English edit

Etymology edit

Borrowed from Latin ad-. Doublet of at-.

Prefix edit

ad-

  1. (no longer productive) near, at.
    adrenal
  2. (no longer productive) toward, to, tendency, or addition.
    adjoin

Derived terms edit

Translations edit

References edit

Anagrams edit

Catalan edit

Prefix edit

ad-

  1. ad-

Ido edit

Etymology edit

Prefix form of ad. Also based on Latin ad-.

Prefix edit

ad-

  1. to (indicating that to which there is movement, tendency or position, with or without arrival)
    portar (carry, bear)adportar (bring, carry (to a person or place))
    ube (where)adube (where to (with motion), whither)

Derived terms edit

Latin edit

Alternative forms edit

For euphony, ad- can assimilate the attached stem's initial consonant, becoming: a- (before sc, sp and st), ac- (before c and q), af- (before f), ag-, al-, ap-, ar-, as-, or at-.

Etymology edit

From the Latin preposition ad (to, towards), in turn from Proto-Italic *ad, from Proto-Indo-European *h₂éd (near, at).

Prefix edit

ad-

  1. to
  2. usually prefixed to verbs, in which cases it often has the effect of intensifying the verbal action

See also edit

Lushootseed edit

Prefix edit

ad-

  1. your (singular)

Old Irish edit

Etymology edit

From Proto-Celtic *ad-, from Proto-Indo-European *h₂éd (near, at). Cognates include Latin ad and English at.

Prefix edit

ad-

  1. to, towards
  2. in many compounds, it has a purely intensive sense
  3. augment infix used instead of ro- on verbs whose first prefix is com- and the stressed syllable starts with a consonant
    con·birt (you conceived) + ‎ad- → ‎con·abairt (you have conceived) (forms of con·beir)
    con·melt ((s)he rubbed) + ‎ad- → ‎con·amailt ((s)he had rubbed) (forms of con·meil)
    ·coscrad (not destroyed) + ‎ad- → ‎·comscarad (had not destroyed) (past subjunctive prototonic forms of con·scara)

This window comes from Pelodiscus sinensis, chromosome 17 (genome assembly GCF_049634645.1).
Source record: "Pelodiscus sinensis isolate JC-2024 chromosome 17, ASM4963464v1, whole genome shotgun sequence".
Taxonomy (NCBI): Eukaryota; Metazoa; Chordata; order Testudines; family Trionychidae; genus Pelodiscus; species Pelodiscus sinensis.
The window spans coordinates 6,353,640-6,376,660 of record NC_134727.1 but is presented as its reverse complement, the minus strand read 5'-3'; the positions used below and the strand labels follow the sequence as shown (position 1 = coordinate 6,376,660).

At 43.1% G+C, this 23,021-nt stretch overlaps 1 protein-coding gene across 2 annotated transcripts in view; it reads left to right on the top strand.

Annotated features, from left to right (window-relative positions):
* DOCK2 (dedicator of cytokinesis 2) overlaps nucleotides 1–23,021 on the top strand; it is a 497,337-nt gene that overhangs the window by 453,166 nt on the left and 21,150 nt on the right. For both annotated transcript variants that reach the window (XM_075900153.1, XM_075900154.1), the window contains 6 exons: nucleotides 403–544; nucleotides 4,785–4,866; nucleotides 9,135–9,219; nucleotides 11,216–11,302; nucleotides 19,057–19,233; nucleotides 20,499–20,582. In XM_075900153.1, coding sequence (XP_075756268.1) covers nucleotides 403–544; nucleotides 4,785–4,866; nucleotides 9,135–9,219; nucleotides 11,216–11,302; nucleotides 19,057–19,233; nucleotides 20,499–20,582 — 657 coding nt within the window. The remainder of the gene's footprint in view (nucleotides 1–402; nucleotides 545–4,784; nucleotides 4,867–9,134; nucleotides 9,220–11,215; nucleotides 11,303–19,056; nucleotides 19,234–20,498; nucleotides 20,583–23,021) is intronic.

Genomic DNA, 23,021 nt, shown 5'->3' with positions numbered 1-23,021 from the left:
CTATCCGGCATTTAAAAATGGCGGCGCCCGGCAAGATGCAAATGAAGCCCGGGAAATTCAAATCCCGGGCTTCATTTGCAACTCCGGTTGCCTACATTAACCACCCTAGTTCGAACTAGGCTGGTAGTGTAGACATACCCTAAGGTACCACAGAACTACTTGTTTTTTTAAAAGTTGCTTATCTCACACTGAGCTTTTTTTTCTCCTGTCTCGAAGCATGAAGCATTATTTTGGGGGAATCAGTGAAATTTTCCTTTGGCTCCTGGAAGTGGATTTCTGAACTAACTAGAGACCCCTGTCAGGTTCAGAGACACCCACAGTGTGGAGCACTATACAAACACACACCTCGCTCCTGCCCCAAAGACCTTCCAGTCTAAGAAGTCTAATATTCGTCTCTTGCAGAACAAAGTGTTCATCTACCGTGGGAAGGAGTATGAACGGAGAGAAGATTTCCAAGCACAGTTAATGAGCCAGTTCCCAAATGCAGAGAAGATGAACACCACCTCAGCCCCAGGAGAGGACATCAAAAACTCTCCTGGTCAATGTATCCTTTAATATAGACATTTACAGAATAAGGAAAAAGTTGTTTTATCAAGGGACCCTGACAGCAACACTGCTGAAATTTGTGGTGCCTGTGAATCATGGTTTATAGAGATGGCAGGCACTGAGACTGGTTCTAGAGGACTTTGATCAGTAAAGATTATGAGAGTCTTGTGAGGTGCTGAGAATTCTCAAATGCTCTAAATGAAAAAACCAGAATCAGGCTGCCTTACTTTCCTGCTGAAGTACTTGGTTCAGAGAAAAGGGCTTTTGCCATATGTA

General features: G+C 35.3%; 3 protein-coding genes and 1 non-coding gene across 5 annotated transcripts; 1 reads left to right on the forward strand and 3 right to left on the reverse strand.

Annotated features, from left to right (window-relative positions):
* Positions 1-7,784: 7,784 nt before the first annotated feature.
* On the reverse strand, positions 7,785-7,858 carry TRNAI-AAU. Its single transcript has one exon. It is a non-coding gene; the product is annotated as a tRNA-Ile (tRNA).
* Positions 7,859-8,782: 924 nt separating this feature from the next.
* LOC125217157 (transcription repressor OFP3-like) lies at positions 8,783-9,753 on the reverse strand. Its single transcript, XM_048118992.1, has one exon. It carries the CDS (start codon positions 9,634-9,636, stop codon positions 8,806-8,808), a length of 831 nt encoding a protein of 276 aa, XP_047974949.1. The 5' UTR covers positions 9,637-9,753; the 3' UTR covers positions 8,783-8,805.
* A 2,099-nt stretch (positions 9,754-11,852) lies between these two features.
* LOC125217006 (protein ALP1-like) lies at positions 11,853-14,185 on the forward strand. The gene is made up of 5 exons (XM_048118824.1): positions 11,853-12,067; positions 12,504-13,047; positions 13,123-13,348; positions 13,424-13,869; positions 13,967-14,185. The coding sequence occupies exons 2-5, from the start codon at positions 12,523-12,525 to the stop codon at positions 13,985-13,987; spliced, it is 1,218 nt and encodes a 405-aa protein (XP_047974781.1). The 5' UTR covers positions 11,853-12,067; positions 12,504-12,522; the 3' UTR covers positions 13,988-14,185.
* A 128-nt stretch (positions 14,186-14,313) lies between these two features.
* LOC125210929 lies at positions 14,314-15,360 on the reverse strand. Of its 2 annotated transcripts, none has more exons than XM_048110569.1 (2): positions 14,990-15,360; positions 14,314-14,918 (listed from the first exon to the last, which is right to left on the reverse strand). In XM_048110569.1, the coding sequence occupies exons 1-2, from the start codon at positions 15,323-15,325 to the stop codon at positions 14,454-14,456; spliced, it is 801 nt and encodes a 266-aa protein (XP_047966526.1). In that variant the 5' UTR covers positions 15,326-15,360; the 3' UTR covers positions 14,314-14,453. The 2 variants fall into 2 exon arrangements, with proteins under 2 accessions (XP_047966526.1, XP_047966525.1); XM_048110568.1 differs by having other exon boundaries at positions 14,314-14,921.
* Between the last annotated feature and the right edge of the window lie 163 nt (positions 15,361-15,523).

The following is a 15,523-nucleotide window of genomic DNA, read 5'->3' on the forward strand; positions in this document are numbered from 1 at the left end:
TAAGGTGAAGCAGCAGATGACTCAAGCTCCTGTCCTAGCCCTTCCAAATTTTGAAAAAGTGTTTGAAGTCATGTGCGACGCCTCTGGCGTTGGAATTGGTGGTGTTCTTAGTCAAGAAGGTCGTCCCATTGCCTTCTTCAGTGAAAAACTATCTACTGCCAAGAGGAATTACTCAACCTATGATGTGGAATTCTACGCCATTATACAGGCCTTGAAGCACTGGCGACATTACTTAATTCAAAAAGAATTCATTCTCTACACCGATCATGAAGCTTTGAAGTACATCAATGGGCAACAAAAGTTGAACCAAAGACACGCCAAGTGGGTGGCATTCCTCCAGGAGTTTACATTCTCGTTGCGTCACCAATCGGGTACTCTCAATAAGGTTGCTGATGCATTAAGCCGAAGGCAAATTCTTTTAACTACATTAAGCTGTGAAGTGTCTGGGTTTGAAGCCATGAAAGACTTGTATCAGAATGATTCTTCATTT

con·gab (it contained) + ‎ad- → ‎con·acab (it had contained) (forms of con·gaib)
    *·cotla + ‎ad- → ‎·comthala (subjunctive forms of con·tuili (to sleep))

Usage notes edit

  • ad-, when used as an augment affix, vanishes in prototonic forms due to syncope. However, its presence may be detected via the different syncope patterns between forms augmented with ad- and those that were not.
  • In deuterotonic verbs where ad- is the first prefix and the next sound is /t/, the d in the prefix may be dropped in its spelling.

Derived terms edit

Descendants edit

  • Irish: a- (no longer productive)

Mutation edit

Old Irish mutation
Radical Lenition Nasalization
ad- unchanged n-ad-
Note: Some of these forms may be hypothetical. Not every
possible mutated form of every word actually occurs.

References edit

Portuguese edit

Alternative forms edit

Prefix edit

ad-

  1. ad- (near; at)

Welsh edit

Alternative forms edit

Etymology edit

From Proto-Brythonic *ate-, from Proto-Celtic *ati-.[1] from Proto-Indo-European *éti.[2] Cognate with Cornish as-, English ed-, Latin et (and), Sanskrit अति (ati, over-).

Pronunciation edit

Prefix edit

ad-

  1. again, back, re-
    Synonym: ail-
    ad- + ‎llais (voice) → ‎adlais (echo)
    ad- + ‎talu (to pay) → ‎ad-dalu (to refund)
    ad- + ‎blas (taste) → ‎adflas (aftertaste)
  2. affirmative prefix, emphasises prefixed word
    ad- + ‎cas (hated, nasty) → ‎atgas (hateful, detestable)

Derived terms edit

Mutation edit

Welsh mutation
radical soft nasal h-prothesis
ad- unchanged unchanged had-
Note: Some of these forms may be hypothetical. Not every possible mutated form of every word actually occurs.

References edit

  1. ^ Morris Jones, John (1913) A Welsh Grammar, Historical and Comparative, Oxford: Clarendon Press, § 156 i (1)
  2. ^ Morris Jones, John (1913) A Welsh Grammar, Historical and Comparative, Oxford: Clarendon Press, § 222 i (3)

Ye'kwana edit

Pronunciation edit

Prefix edit

ad-

  1. (Cunucunuma River dialect) Allomorph of ö- (second-person prefix) used for stems that begin with a vowel a or e.

Inflection edit